You shouldn’t treat all your customers, leads and evangelists the same.
People move through various stages in the buyer’s journey at completely different times and pace. Most people start off as unknown visitors and you work hard to convert them into subscribers, leads and eventually customers or evangelists.
Every person is unique and so is their customer experience with your brand should be unique as well.
So how many stages are there?
Here are the 7 most common customer lifecycle stages.
Subscribers are people who’ve opted in to hear from you periodically.
Your subscribers have probably only signed up for your blog or email newsletter and nothing else.
You should have a strategy in place to nurture your subscribers over time by offering them relevant content with the goal to increase the chances that they will move forward to another stage in the customer life cycle.
A Lead is someone that has shown a deeper interest in what you or your business has to offer.
They probably filled out a form with more than just an email address, often for some sort of content offer like an ebook or worksheet.
This stage is sometimes referred to as the “top of the funnel”.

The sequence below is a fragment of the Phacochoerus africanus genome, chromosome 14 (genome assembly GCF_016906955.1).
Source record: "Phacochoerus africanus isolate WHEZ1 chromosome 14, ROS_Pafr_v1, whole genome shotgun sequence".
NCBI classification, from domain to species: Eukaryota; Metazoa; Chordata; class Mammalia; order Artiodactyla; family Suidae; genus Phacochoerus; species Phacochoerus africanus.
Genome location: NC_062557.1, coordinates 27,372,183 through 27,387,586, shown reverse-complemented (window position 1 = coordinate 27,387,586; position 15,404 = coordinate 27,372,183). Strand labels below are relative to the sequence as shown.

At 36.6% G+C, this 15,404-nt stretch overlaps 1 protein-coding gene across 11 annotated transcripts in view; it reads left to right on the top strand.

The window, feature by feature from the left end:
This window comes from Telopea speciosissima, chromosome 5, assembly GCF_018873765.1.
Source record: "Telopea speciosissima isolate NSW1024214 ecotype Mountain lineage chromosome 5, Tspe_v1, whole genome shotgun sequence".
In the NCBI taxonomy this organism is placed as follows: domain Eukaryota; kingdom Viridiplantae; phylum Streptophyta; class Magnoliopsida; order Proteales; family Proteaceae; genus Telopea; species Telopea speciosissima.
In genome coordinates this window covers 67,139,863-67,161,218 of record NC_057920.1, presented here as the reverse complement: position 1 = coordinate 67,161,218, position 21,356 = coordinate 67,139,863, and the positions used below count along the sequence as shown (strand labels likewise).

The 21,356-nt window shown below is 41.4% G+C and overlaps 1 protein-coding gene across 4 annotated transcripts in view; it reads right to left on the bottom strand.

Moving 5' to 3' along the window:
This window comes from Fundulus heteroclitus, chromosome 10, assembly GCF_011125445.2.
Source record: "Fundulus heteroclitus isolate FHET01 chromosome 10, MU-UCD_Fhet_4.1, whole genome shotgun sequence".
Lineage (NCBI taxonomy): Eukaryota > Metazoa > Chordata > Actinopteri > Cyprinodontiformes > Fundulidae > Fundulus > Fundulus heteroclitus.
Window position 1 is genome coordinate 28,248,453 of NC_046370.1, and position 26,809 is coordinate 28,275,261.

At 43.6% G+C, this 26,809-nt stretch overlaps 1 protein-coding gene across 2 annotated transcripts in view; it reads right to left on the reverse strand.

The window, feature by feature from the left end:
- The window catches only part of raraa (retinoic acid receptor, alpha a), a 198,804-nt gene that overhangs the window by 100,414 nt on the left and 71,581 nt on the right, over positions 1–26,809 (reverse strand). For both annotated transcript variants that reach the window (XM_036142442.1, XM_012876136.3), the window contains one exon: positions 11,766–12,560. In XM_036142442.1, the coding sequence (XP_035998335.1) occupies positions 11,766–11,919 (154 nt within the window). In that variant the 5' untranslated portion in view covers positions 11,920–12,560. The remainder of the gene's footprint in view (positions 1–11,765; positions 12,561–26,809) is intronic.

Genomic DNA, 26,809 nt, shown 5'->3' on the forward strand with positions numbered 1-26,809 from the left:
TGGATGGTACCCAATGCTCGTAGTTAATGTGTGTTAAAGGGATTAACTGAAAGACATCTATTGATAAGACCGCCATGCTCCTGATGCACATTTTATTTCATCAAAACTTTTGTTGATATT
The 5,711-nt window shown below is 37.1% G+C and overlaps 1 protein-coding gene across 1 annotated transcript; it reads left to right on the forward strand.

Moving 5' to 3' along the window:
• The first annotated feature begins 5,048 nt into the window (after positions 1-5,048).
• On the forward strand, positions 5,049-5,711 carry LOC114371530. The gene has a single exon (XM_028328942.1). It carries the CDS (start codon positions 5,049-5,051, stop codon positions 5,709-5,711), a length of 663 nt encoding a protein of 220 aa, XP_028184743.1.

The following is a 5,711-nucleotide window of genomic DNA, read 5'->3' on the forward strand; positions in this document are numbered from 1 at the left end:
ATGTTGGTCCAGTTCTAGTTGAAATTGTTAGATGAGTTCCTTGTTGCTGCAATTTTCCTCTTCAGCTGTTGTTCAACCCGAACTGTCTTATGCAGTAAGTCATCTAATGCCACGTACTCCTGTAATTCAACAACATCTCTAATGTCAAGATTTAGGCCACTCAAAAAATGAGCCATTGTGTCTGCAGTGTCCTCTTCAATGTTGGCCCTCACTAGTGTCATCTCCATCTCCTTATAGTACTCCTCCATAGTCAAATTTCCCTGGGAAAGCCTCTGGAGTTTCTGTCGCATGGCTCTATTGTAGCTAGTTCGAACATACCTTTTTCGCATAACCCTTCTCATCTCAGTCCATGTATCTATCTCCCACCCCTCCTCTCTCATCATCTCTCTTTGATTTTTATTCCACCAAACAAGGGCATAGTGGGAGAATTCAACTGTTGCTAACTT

As each lead shows a higher degree of sales readiness and qualification, they will move to further stages in their journey.
3) Marketing Qualified Lead
Marketing Qualified Leads, or MQLs are people that have identified themselves as more deeply engaged in the marketing cycle and are now considered a sales-ready contact and should be engaged by a sales person.
In Hubspot, we designate specific forms to trigger the stage change of a lead to the MQL stage for landing pages with offers like demo requests, buying guides, and other sales-ready offers.
4) Sales Qualified Lead
Sales Qualified Leads are leads that your sales team determined are ready for a direct sales follow up.
This stage helps your sales and marketing teams stay on the same page in terms of the quality and volume of leads that you are handing over to your sales team.
Opportunities are contacts who have become real sales opportunities.
This stage is generally set by a salesperson in your CRM system.
This one is fairly self-explanatory: an actual, paying customer.
Evangelists are important people in your marketing strategy.
These are advocates for your business, usually a small but vocal group who will refer new business to you or share your content regularly.
Leveraging their networks often bring in new customers and help you reach leads you may not have been able to otherwise.
You should have a strategy for dealing with your evangelists.
Putting it all together
These life cycle stages are used to understand where a single contact is in the buyer’s journey.
It helps you know where a contact is in your sales and marketing process so you can engage them with the right level of context and relevance.
These stages help you position the right content at the right time to the right person and keeps your entire team on the same page when it comes to each of your contacts.
Your marketing systems should be able to take advantage of these life cycle stages and automate the movement of contacts through these stages.